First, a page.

After generating training circuit, we calculate the estimates for exact and noisy estimators.

[14]:

from quri_parts.algo.mitigation.cdr import make_training_circuits

training_circuits = make_training_circuits(circuit, 6, 8)

exact_estimates = [
exact_estimator(
[operator], [GeneralCircuitQuantumState(qubit_count, training_circuit)]
)[0].value
for training_circuit in training_circuits
]

print("exact estimates:")
print(exact_estimates)

noisy_estimates = [
noisy_estimator(
[operator], [GeneralCircuitQuantumState(qubit_count, training_circuit)]
)[0].value
for training_circuit in training_circuits
]
print("noisy estimates:")
print(noisy_estimates)

exact estimates:
[(0.056164919507356165+0j), (0.6813385269763016+0j), (0.9574153468466569+0j), (0.7639014342253044+0j), (0.6813385269763014+0j), (0.6813385269763014+0j), (0.7639014342253043+0j), (0.7457052121767197+0j)]
noisy estimates:
[(0.04879702742708523+0j), (0.5069152232916604+0j), (0.7184099115226523+0j), (0.5662337509054978+0j), (0.508024909921587+0j), (0.5069152232916605+0j), (0.5662337509054978+0j), (0.5873135594216767+0j)]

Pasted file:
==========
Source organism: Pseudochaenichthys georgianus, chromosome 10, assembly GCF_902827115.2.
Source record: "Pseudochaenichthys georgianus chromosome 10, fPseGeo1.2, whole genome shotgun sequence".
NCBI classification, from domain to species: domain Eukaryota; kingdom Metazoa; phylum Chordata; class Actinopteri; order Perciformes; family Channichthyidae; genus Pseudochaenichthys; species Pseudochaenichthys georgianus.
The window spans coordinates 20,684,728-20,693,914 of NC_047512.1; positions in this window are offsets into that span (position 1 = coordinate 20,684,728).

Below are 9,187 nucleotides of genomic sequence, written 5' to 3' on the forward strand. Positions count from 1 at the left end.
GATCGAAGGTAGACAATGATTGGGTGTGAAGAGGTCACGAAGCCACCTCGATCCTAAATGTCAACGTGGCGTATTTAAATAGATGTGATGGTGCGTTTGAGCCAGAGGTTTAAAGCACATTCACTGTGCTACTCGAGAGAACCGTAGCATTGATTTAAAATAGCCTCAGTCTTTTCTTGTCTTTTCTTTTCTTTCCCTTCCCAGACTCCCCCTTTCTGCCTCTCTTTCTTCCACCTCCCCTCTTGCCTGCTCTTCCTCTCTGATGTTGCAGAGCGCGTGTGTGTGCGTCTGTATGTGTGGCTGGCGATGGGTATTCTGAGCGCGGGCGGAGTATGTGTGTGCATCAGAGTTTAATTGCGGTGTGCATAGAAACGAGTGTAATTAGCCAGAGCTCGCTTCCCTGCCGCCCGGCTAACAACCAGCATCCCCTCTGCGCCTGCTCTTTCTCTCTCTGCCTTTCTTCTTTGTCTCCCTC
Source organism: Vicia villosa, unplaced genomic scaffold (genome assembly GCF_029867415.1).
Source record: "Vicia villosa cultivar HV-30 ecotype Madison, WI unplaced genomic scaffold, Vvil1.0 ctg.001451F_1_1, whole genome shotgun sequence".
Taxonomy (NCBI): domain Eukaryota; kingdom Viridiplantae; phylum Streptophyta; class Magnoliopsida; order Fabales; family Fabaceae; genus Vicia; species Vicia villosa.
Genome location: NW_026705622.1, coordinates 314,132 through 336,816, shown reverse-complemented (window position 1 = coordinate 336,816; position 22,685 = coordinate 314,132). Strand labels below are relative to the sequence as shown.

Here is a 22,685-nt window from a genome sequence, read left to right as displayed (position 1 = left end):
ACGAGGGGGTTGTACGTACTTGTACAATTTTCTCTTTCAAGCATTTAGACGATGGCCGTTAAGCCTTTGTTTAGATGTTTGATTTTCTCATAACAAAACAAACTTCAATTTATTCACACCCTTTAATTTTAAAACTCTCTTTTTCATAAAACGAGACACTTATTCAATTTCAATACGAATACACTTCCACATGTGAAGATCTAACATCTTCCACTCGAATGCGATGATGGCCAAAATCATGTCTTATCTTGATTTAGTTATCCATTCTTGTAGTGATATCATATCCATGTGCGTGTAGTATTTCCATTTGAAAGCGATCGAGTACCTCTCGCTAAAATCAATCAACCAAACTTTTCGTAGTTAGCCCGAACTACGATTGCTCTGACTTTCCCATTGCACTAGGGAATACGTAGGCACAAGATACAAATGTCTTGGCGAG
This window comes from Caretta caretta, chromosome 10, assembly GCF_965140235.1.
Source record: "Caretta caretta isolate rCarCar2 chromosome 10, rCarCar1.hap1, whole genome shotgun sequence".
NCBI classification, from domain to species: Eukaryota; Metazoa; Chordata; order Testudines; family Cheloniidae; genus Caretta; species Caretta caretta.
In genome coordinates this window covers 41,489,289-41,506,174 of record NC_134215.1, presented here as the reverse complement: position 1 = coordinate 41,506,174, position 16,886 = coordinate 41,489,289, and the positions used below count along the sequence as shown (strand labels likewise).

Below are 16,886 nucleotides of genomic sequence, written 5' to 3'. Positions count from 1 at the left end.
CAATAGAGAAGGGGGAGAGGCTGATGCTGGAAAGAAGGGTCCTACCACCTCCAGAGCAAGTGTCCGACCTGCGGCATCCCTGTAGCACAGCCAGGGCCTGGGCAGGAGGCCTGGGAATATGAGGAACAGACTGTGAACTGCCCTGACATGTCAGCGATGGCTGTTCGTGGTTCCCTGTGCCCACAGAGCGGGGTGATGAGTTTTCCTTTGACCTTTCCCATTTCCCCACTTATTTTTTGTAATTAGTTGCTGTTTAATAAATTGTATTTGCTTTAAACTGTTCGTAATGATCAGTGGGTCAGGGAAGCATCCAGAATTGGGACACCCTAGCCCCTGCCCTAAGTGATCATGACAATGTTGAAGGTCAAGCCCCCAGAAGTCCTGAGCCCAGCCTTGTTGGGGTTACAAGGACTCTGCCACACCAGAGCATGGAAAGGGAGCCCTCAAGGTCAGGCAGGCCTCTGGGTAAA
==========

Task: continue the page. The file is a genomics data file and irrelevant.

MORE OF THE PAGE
### Define the regression function and get the mitigated value#

Finally, we predict noiseless value by regression. QURI Parts has multiple options for regression. Here we perform second-order polynomial regression.

[15]:

from quri_parts.algo.mitigation.cdr import (
create_polynomial_regression,
)

poly_regression = create_polynomial_regression(order=2)

mitigated_val = poly_regression(
noisy_estimate[0].value, noisy_estimates, exact_estimates
).real

print(f"mitigated value: {mitigated_val}")

mitigated value: 1.0189823237477753


### Create the CDR estimator#

You can also create a CDR estimator that performs CDR behind the scenes. Once it’s created, you can use it as a QuantumEstimator, which accepts Estimatable and ~QuantumState and returns Estimate.

[16]:

from quri_parts.algo.mitigation.cdr import create_cdr_estimator

cdr_estimator = create_cdr_estimator(noisy_estimator, exact_estimator, poly_regression, 10, 0.5)

estimate = cdr_estimator(operator, state)
estimate

[16]:

_Estimate(value=1.0328940345469877, error=nan)